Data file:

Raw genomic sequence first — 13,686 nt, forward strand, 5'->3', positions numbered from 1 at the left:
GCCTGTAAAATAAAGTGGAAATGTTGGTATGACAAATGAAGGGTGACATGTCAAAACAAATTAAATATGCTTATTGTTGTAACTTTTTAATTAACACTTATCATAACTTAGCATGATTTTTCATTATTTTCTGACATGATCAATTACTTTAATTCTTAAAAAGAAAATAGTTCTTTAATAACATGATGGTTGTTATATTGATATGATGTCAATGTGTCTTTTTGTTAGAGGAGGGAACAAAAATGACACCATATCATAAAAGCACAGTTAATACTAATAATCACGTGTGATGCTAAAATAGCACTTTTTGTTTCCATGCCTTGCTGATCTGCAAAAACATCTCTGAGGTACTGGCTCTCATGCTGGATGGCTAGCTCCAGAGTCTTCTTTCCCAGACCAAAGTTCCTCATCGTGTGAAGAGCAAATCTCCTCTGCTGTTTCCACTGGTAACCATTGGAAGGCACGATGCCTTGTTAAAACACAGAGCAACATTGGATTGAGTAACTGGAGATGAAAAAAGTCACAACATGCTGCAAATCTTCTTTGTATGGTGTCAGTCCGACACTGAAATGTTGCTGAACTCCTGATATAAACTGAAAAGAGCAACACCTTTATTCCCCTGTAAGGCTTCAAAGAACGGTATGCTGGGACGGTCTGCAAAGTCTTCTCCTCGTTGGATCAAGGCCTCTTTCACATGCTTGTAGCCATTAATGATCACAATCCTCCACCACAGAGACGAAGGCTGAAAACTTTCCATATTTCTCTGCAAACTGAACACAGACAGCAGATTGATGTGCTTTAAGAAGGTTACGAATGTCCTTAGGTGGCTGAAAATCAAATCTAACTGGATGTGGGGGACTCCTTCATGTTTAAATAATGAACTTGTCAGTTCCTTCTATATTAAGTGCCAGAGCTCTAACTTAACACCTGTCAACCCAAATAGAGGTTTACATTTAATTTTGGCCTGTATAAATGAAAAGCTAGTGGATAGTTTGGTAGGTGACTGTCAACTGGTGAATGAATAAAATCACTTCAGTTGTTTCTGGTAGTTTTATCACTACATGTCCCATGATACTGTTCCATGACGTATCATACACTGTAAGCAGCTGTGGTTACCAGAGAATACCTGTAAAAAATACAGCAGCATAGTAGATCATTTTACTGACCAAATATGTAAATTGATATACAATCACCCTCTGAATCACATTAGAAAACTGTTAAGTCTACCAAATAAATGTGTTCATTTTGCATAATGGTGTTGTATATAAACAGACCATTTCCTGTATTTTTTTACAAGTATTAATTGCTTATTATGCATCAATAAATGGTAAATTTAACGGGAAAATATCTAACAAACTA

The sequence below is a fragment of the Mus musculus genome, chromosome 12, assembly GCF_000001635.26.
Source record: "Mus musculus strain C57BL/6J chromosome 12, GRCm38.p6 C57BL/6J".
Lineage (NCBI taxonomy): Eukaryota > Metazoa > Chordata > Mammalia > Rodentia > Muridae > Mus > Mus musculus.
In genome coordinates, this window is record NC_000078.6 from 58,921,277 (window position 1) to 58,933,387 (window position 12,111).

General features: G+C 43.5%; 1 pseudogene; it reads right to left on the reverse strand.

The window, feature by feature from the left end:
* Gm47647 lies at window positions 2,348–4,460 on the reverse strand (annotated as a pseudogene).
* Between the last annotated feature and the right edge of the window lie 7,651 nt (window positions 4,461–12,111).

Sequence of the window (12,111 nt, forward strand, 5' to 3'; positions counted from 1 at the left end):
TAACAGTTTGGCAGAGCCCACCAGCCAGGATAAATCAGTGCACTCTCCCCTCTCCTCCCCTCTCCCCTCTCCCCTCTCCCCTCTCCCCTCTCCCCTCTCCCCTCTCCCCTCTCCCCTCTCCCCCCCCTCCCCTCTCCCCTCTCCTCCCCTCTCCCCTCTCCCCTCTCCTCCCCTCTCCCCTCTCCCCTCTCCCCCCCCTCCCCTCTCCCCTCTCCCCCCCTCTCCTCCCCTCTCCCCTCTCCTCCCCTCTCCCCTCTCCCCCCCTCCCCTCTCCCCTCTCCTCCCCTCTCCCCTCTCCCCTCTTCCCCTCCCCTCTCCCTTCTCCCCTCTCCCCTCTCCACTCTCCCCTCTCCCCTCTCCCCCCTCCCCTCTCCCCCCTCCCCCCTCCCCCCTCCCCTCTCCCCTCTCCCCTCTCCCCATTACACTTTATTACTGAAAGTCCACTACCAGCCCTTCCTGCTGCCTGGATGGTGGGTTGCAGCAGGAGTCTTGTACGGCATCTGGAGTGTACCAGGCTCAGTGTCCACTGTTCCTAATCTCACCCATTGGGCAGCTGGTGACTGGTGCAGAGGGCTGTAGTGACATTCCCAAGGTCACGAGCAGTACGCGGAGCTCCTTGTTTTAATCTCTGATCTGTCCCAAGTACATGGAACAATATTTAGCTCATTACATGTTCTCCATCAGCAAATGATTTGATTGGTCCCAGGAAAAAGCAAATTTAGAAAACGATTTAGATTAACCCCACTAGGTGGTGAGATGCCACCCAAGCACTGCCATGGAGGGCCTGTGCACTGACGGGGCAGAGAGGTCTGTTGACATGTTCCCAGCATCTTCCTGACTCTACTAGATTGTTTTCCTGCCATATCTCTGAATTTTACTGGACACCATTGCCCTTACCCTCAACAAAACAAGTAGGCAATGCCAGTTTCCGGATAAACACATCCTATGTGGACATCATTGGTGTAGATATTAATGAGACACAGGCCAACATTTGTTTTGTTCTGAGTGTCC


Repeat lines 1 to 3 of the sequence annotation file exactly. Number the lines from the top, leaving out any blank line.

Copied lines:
Raw genomic sequence first — 13,686 nt, forward strand, 5'->3', positions numbered from 1 at the left:
GCCTGTAAAATAAAGTGGAAATGTTGGTATGACAAATGAAGGGTGACATGTCAAAACAAATTAAATATGCTTATTGTTGTAACTTTTTAATTAACACTTATCATAACTTAGCATGATTTTTCATTATTTTCTGACATGATCAATTACTTTAATTCTTAAAAAGAAAATAGTTCTTTAATAACATGATGGTTGTTATATTGATATGATGTCAATGTGTCTTTTTGTTAGAGGAGGGAACAAAAATGACACCATATCATAAAAGCACAGTTAATACTAATAATCACGTGTGATGCTAAAATAGCACTTTTTGTTTCCATGCCTTGCTGATCTGCAAAAACATCTCTGAGGTACTGGCTCTCATGCTGGATGGCTAGCTCCAGAGTCTTCTTTCCCAGACCAAAGTTCCTCATCGTGTGAAGAGCAAATCTCCTCTGCTGTTTCCACTGGTAACCATTGGAAGGCACGATGCCTTGTTAAAACACAGAGCAACATTGGATTGAGTAACTGGAGATGAAAAAAGTCACAACATGCTGCAAATCTTCTTTGTATGGTGTCAGTCCGACACTGAAATGTTGCTGAACTCCTGATATAAACTGAAAAGAGCAACACCTTTATTCCCCTGTAAGGCTTCAAAGAACGGTATGCTGGGACGGTCTGCAAAGTCTTCTCCTCGTTGGATCAAGGCCTCTTTCACATGCTTGTAGCCATTAATGATCACAATCCTCCACCACAGAGACGAAGGCTGAAAACTTTCCATATTTCTCTGCAAACTGAACACAGACAGCAGATTGATGTGCTTTAAGAAGGTTACGAATGTCCTTAGGTGGCTGAAAATCAAATCTAACTGGATGTGGGGGACTCCTTCATGTTTAAATAATGAACTTGTCAGTTCCTTCTATATTAAGTGCCAGAGCTCTAACTTAACACCTGTCAACCCAAATAGAGGTTTACATTTAATTTTGGCCTGTATAAATGAAAAGCTAGTGGATAGTTTGGTAGGTGACTGTCAACTGGTGAATGAATAAAATCACTTCAGTTGTTTCTGGTAGTTTTATCACTACATGTCCCATGATACTGTTCCATGACGTATCATACACTGTAAGCAGCTGTGGTTACCAGAGAATACCTGTAAAAAATACAGCAGCATAGTAGATCATTTTACTGACCAAATATGTAAATTGATATACAATCACCCTCTGAATCACATTAGAAAACTGTTAAGTCTACCAAATAAATGTGTTCATTTTGCATAATGGTGTTGTATATAAACAGACCATTTCCTGTATTTTTTTACAAGTATTAATTGCTTATTATGCATCAATAAATGGTAAATTTAACGGGAAAATATCTAACAAACTA

The sequence below is a fragment of the Mus musculus genome, chromosome 12, assembly GCF_000001635.26.